Are you kidding? Even though I live in a fairly ‘safe’ rural neighborhood, I am an older female and I do not open my door to strangers, especially if I am home alone. If someone rings my doorbell, I go to the hallway and look toward the etagere which stands in the corner of the dining room where reflections of the front porch are clearly projected through the sheer curtained windows.

The dogs are already looking out the front windows, barking, snarling, growling, “Go away!” Further translations include, “We don’t want you here!”

Depending upon the persistence of the stranger, they do finally leave but not until they place a flyer of some sort in the handle of the storm door.


© Clipart Panda

Call me chicken or paranoid, but, I read and listen to the news, “bad guys” case neighborhoods and I refuse to be a victim.

Sorry Bud, try the next house.


Grandpa’s Wings

Daily Post: Reverse Shot – What’s your earliest memory involving another person? Recreate the scene — from the other person’s perspective…. I wrote this through a third party’s narrative.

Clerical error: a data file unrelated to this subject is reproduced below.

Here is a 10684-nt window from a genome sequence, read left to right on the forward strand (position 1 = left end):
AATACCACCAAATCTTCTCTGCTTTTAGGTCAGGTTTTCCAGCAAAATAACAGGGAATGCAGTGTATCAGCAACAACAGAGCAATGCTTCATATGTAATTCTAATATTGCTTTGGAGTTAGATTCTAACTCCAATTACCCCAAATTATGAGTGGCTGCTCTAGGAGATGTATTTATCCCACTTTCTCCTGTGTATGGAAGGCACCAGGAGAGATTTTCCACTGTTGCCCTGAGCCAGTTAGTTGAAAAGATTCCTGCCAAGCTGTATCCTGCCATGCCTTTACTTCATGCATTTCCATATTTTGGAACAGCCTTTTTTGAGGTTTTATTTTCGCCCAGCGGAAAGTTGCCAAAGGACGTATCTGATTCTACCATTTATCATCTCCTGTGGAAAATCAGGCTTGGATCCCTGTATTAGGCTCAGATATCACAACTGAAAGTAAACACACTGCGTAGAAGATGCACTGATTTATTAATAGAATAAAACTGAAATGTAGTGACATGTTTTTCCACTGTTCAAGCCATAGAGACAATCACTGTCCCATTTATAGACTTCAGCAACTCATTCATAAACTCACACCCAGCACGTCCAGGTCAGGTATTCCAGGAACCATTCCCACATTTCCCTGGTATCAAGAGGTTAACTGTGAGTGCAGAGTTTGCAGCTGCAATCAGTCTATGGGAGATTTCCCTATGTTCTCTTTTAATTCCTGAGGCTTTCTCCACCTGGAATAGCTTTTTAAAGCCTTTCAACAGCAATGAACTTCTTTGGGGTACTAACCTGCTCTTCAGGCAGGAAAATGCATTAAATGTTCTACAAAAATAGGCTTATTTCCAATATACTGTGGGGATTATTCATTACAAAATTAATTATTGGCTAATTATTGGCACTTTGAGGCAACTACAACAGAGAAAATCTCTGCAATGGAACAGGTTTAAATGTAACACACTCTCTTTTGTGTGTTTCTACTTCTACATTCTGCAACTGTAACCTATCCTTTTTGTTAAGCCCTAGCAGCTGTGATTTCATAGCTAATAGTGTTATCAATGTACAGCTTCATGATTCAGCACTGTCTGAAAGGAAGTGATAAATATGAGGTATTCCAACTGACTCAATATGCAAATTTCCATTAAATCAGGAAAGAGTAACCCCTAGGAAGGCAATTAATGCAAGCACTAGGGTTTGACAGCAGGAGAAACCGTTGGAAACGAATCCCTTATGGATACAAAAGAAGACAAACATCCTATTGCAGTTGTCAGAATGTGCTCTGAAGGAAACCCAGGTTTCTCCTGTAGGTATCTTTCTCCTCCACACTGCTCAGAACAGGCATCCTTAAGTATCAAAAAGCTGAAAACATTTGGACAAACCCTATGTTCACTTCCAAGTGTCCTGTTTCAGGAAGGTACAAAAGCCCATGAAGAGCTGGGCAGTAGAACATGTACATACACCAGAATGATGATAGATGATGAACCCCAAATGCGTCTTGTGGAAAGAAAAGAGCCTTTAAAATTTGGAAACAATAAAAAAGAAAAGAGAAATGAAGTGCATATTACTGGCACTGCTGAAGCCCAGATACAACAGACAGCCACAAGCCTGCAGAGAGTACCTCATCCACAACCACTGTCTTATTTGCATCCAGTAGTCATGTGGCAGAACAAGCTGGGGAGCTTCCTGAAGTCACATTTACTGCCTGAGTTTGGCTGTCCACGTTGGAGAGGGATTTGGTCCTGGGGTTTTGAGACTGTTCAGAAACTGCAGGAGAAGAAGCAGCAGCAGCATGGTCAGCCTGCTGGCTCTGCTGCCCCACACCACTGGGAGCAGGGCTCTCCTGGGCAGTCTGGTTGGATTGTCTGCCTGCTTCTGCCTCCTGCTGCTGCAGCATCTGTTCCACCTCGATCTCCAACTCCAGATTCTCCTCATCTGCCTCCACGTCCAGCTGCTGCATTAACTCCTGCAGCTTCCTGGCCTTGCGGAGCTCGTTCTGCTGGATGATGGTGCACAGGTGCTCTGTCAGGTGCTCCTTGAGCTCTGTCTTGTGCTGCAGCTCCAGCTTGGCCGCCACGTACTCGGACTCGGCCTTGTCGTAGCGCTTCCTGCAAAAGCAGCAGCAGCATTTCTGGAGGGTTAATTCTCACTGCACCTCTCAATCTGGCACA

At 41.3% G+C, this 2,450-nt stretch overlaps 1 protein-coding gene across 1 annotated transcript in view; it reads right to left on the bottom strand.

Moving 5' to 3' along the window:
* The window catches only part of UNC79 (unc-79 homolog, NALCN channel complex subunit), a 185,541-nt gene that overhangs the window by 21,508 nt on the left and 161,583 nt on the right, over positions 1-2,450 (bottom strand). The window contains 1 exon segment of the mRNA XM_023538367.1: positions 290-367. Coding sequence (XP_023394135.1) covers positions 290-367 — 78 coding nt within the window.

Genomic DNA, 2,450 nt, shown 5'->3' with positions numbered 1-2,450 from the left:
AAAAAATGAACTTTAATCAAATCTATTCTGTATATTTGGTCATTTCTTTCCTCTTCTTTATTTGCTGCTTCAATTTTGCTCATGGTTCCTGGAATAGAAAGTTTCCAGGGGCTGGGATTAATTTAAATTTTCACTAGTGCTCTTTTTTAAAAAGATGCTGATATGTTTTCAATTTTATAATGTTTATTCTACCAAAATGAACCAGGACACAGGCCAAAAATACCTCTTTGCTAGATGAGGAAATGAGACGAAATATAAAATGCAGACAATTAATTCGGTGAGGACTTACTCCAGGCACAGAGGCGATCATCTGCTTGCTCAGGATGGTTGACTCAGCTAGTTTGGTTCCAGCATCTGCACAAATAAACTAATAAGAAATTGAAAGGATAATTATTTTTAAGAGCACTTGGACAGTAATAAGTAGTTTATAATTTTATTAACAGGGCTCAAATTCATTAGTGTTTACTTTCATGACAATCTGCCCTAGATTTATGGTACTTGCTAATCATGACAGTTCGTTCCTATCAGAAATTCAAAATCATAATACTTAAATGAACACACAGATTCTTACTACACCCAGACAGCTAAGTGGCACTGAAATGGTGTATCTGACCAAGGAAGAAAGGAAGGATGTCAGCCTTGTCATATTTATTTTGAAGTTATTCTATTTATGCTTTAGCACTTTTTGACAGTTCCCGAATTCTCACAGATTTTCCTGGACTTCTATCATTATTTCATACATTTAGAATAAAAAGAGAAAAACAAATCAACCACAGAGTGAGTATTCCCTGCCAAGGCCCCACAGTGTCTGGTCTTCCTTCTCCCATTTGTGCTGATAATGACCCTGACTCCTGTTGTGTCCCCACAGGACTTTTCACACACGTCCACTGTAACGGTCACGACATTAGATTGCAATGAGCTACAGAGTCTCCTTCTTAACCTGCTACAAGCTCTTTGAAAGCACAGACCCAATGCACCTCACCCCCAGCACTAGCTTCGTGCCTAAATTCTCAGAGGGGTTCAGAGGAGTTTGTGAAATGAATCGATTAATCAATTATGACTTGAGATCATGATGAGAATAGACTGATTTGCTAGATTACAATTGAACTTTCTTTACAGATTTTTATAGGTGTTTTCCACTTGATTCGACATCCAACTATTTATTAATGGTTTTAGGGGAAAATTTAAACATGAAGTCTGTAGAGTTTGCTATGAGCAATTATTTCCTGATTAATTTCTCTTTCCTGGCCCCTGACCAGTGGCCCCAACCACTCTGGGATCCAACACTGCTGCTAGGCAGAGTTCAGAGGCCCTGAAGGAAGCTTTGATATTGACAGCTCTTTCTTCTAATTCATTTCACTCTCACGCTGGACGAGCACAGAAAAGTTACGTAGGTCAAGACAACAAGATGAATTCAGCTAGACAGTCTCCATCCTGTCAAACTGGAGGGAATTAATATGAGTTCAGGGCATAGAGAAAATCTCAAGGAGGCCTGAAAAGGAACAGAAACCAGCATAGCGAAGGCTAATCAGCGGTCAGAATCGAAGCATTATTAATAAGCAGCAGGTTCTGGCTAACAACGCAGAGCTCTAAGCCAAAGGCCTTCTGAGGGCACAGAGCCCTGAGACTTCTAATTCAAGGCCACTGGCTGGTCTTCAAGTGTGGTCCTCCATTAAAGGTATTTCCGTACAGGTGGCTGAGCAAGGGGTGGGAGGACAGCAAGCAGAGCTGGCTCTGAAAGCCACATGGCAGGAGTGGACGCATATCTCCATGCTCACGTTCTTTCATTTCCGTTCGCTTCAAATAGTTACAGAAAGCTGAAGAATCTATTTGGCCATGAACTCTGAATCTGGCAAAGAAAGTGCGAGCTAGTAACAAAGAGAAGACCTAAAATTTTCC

“Zuzka, wave good-bye den come vit me, Grandma hez serprize fer you en keetchen.”

Zuzka was still kneeling upon the couch, watching through the rain-spattered bay window as her parents drove away.

“Do you think she knows what’s going on?” Zuzka’s Uncle Lee asked Grandma Anna.

“Naah, she ez child. She not know death.”

ovaltine2“Come Zuzka! Vee git Ovaltine ind coookeez!” Grandma knew the tempting power of every kid’s sweet tooth and Ovaltine with Salerno Butter Cookies were the perfect lure.

Four year old Zuzka hurried to the kitchen and climbed onto a chair at the table while Grandma warmed milk on the stove for Ovaltine and Uncle Lee poured the last drops of coffee from the morning pot. Taking his first sip, he swore, “Ach, to smakuje jak gówno! Idę do innego garnka.”

“Leesker! Step, she veell heeer yew!”

“She doesn’t understand what I’m saying, don’t you remember, they won’t teach her the old country language?”

“Here, Zuzka, cookeez ind hiit Ovaltine. Be kerfewl!”


© Give to
Even grown-ups play with
Salerno Butter Cookies!